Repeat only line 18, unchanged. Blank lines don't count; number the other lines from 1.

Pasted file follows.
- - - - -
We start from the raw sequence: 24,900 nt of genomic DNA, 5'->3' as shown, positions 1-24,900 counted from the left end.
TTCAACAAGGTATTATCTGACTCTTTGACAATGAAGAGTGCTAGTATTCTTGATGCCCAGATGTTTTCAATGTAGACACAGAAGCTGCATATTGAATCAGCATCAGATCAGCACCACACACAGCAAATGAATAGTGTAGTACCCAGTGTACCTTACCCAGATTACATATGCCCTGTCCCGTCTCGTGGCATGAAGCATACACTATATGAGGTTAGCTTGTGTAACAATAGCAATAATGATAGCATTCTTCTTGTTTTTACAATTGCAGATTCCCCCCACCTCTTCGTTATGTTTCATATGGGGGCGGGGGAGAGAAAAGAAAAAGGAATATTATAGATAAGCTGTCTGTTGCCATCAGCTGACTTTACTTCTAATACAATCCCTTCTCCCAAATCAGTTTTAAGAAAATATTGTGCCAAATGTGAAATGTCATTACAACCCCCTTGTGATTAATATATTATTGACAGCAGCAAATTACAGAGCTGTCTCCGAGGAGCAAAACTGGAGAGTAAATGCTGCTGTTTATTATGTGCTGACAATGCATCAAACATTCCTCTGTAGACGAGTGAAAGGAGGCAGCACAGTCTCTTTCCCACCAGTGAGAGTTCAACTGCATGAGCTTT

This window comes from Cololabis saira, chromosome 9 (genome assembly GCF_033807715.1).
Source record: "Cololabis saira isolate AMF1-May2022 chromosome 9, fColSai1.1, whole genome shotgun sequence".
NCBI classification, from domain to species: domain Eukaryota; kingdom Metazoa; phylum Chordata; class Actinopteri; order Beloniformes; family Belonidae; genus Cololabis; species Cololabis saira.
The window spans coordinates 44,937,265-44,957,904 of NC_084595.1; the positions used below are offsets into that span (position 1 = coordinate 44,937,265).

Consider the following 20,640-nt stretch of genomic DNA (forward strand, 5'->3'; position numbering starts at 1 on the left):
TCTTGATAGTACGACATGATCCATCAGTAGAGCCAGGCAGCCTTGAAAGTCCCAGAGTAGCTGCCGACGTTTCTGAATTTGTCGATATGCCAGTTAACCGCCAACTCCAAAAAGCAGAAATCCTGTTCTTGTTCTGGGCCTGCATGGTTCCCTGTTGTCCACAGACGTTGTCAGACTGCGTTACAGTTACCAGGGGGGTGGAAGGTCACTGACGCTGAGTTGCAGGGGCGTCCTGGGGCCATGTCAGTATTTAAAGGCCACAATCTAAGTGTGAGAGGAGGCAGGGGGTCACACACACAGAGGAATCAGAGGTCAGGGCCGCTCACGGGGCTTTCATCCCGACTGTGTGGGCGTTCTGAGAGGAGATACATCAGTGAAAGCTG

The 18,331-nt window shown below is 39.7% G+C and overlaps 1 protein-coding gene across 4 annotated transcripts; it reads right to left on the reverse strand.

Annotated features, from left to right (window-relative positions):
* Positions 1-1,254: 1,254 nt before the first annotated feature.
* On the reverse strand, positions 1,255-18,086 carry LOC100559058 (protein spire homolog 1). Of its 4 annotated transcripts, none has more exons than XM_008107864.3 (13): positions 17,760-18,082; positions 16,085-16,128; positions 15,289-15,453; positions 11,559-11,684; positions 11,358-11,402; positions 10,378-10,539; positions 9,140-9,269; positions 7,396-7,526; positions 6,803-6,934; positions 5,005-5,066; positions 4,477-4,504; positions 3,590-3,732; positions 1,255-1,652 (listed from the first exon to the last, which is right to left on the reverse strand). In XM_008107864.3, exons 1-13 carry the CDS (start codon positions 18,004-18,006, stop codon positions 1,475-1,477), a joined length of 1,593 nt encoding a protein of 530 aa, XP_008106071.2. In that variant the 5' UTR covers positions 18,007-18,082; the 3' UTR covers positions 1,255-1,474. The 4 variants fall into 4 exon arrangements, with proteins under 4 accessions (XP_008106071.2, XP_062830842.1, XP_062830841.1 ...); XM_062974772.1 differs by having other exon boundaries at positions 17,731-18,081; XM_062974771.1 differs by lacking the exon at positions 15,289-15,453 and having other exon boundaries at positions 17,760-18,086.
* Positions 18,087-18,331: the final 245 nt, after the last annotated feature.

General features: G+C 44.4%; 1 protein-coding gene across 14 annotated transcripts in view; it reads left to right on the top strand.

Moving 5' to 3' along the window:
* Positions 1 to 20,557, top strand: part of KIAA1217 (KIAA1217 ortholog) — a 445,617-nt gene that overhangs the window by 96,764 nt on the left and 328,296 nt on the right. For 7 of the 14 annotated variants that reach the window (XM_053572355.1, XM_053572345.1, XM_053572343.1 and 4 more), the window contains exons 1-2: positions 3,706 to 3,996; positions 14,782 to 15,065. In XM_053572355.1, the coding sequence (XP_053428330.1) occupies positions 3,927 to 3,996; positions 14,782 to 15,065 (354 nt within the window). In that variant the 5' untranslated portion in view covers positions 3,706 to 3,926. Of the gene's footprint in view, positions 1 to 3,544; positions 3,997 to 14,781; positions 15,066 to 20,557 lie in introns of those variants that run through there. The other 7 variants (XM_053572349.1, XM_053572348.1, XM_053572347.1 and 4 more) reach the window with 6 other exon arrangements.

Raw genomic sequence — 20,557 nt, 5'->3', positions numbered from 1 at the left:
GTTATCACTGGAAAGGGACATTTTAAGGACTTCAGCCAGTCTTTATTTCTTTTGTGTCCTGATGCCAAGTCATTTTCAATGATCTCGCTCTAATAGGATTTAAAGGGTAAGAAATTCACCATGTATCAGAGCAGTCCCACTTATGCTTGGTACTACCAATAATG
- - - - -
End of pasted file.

GTTATCACTGGAAAGGGACATTTTAAGGACTTCAGCCAGTCTTTATTTCTTTTGTGTCCTGATGCCAAGTCATTTTCAATGATCTCGCTCTAATAGGATTTAAAGGGTAAGAAATTCACCATGTATCAGAGCAGTCCCACTTATGCTTGGTACTACCAATAATG